Natural immune systems are sophisticated information processors. They learn to recognize relevant patterns, they remember patterns that have been seen previously, and they use combinatorics to construct pattern detectors efficiently. Further, the individual cells and molecules that comprise the immune system are distributed throughout our bodies, encoding and controlling the system in parallel with no central control mechanism.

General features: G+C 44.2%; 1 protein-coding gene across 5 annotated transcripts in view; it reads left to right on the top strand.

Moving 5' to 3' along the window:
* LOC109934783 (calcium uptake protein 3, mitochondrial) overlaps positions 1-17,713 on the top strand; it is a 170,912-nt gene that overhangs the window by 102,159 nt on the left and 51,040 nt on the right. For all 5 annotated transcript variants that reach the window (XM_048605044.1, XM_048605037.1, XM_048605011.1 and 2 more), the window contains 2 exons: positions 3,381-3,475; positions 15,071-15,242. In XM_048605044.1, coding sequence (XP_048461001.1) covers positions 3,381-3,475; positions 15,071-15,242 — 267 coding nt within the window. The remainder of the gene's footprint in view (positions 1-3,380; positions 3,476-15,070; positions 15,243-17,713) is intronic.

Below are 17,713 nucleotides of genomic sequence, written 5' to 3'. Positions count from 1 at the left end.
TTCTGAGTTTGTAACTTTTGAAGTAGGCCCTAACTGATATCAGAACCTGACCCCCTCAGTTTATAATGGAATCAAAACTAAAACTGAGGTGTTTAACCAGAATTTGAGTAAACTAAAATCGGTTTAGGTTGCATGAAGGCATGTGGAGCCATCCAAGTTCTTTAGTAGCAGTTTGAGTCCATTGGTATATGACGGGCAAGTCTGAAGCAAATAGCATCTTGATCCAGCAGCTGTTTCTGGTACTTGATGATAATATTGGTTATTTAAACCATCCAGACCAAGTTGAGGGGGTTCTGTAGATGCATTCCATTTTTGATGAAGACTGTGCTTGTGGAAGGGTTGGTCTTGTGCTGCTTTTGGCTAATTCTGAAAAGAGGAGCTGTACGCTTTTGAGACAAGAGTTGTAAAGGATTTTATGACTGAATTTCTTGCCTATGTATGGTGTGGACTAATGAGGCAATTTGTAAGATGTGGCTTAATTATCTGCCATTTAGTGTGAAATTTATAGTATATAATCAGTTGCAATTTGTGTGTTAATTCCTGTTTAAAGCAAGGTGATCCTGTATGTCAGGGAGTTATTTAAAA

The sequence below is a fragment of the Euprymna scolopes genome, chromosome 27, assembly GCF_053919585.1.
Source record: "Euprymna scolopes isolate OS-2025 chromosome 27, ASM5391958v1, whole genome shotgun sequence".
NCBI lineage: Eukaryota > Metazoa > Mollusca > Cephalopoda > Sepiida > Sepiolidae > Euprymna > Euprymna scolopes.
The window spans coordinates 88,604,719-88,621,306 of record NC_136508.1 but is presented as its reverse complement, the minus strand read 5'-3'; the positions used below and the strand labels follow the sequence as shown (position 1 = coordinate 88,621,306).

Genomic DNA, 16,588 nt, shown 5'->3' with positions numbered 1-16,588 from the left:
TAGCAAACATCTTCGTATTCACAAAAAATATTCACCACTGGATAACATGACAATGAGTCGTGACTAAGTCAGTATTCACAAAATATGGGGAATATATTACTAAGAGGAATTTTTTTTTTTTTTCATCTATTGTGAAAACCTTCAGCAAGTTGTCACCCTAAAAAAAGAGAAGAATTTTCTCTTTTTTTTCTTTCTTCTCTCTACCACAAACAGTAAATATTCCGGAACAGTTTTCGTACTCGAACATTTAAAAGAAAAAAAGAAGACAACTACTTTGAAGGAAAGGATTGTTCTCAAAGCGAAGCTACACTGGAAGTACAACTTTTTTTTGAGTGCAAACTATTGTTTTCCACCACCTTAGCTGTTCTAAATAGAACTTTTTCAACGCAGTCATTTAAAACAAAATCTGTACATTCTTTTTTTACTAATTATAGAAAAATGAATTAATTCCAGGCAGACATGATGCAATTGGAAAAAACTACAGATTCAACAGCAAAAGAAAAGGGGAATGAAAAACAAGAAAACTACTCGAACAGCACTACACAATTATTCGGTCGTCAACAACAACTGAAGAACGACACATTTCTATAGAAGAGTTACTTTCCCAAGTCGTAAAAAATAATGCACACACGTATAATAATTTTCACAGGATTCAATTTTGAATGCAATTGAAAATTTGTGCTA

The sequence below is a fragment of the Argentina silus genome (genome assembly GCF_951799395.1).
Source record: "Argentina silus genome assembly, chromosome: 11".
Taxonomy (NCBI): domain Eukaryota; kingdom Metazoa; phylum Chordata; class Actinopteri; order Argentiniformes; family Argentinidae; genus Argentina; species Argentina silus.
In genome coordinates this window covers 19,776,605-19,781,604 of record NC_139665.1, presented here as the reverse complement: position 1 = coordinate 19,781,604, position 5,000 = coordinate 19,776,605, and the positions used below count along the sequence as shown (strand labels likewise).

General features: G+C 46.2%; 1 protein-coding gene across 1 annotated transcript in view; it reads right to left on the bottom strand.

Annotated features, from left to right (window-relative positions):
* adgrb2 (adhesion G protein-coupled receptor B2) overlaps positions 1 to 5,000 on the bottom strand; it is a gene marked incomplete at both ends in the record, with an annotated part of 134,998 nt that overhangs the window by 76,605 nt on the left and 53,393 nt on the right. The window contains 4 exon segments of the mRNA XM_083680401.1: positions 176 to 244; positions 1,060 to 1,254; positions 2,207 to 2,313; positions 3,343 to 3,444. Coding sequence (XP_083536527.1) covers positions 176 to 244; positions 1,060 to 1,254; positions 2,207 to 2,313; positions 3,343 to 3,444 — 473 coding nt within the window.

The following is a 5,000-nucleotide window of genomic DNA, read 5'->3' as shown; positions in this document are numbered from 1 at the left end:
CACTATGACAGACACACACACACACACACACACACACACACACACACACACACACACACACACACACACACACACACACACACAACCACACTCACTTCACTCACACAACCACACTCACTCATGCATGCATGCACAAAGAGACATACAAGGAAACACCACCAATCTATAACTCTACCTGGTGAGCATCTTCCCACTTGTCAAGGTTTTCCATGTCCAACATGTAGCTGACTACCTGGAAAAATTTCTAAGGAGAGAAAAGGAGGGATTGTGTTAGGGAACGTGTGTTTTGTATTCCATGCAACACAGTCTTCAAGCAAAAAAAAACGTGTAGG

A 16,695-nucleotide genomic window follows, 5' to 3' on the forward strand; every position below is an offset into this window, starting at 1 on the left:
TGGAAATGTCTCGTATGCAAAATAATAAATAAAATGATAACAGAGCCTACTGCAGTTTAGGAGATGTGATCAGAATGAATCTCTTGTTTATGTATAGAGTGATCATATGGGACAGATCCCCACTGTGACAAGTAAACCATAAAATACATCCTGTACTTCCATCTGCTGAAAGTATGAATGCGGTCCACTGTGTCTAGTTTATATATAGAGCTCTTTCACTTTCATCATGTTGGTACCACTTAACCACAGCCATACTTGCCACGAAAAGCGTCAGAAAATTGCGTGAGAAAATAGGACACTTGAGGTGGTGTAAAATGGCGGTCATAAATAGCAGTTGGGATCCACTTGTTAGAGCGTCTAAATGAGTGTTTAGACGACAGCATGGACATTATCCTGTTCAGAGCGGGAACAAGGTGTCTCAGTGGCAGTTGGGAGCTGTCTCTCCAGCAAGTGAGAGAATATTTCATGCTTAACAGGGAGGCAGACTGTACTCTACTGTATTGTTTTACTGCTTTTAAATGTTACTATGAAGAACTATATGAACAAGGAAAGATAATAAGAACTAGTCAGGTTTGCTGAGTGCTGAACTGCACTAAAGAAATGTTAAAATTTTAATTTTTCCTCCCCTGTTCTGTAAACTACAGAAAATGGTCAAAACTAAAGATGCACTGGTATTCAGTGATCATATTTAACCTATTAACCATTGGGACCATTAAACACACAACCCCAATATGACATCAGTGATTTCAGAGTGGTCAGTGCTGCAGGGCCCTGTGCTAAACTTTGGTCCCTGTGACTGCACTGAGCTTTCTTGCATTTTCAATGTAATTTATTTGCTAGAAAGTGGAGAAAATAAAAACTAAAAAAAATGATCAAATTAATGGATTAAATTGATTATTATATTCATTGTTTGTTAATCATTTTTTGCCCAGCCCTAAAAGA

The talk will describe a project that is incorporating principles and mechanisms from immunology into computer security. It will emphasize recent work on a lightweight intrusion-detection system for networked computers. In this system, normal behavior is defined by short-range correlations in a process's system calls---a much simpler approach than that used previously. Initial experiments suggest that the definition is stable during normal behavior and that it is sensitive to several common intrusions.
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